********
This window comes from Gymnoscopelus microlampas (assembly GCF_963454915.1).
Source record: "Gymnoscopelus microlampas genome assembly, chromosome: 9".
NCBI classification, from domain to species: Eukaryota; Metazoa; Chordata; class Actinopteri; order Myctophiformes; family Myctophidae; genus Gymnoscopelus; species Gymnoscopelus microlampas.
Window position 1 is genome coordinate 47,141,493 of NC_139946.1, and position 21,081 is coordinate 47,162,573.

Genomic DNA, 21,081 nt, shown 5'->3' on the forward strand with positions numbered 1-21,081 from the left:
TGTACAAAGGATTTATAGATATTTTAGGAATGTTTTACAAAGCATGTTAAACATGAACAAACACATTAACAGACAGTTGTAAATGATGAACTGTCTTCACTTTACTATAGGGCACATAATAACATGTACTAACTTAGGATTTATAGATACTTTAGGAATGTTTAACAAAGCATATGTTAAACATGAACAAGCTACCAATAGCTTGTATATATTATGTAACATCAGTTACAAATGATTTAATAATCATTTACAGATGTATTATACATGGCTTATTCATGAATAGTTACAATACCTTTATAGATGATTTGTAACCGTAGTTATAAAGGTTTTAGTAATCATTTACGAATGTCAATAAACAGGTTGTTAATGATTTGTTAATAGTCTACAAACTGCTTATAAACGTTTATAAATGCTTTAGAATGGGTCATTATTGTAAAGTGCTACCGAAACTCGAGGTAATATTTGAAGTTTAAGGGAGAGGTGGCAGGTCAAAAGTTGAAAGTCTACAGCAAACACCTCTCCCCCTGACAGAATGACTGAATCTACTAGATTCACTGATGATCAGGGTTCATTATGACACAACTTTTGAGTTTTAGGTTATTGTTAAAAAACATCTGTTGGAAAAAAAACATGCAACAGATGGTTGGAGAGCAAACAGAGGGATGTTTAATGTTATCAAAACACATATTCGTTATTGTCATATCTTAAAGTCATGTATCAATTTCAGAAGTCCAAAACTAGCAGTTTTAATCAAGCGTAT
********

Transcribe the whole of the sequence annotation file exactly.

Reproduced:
This window comes from Gymnoscopelus microlampas (assembly GCF_963454915.1).
Source record: "Gymnoscopelus microlampas genome assembly, chromosome: 9".
NCBI classification, from domain to species: Eukaryota; Metazoa; Chordata; class Actinopteri; order Myctophiformes; family Myctophidae; genus Gymnoscopelus; species Gymnoscopelus microlampas.
Window position 1 is genome coordinate 47,141,493 of NC_139946.1, and position 21,081 is coordinate 47,162,573.

Genomic DNA, 21,081 nt, shown 5'->3' on the forward strand with positions numbered 1-21,081 from the left:
TGTACAAAGGATTTATAGATATTTTAGGAATGTTTTACAAAGCATGTTAAACATGAACAAACACATTAACAGACAGTTGTAAATGATGAACTGTCTTCACTTTACTATAGGGCACATAATAACATGTACTAACTTAGGATTTATAGATACTTTAGGAATGTTTAACAAAGCATATGTTAAACATGAACAAGCTACCAATAGCTTGTATATATTATGTAACATCAGTTACAAATGATTTAATAATCATTTACAGATGTATTATACATGGCTTATTCATGAATAGTTACAATACCTTTATAGATGATTTGTAACCGTAGTTATAAAGGTTTTAGTAATCATTTACGAATGTCAATAAACAGGTTGTTAATGATTTGTTAATAGTCTACAAACTGCTTATAAACGTTTATAAATGCTTTAGAATGGGTCATTATTGTAAAGTGCTACCGAAACTCGAGGTAATATTTGAAGTTTAAGGGAGAGGTGGCAGGTCAAAAGTTGAAAGTCTACAGCAAACACCTCTCCCCCTGACAGAATGACTGAATCTACTAGATTCACTGATGATCAGGGTTCATTATGACACAACTTTTGAGTTTTAGGTTATTGTTAAAAAACATCTGTTGGAAAAAAAACATGCAACAGATGGTTGGAGAGCAAACAGAGGGATGTTTAATGTTATCAAAACACATATTCGTTATTGTCATATCTTAAAGTCATGTATCAATTTCAGAAGTCCAAAACTAGCAGTTTTAATCAAGCGTAT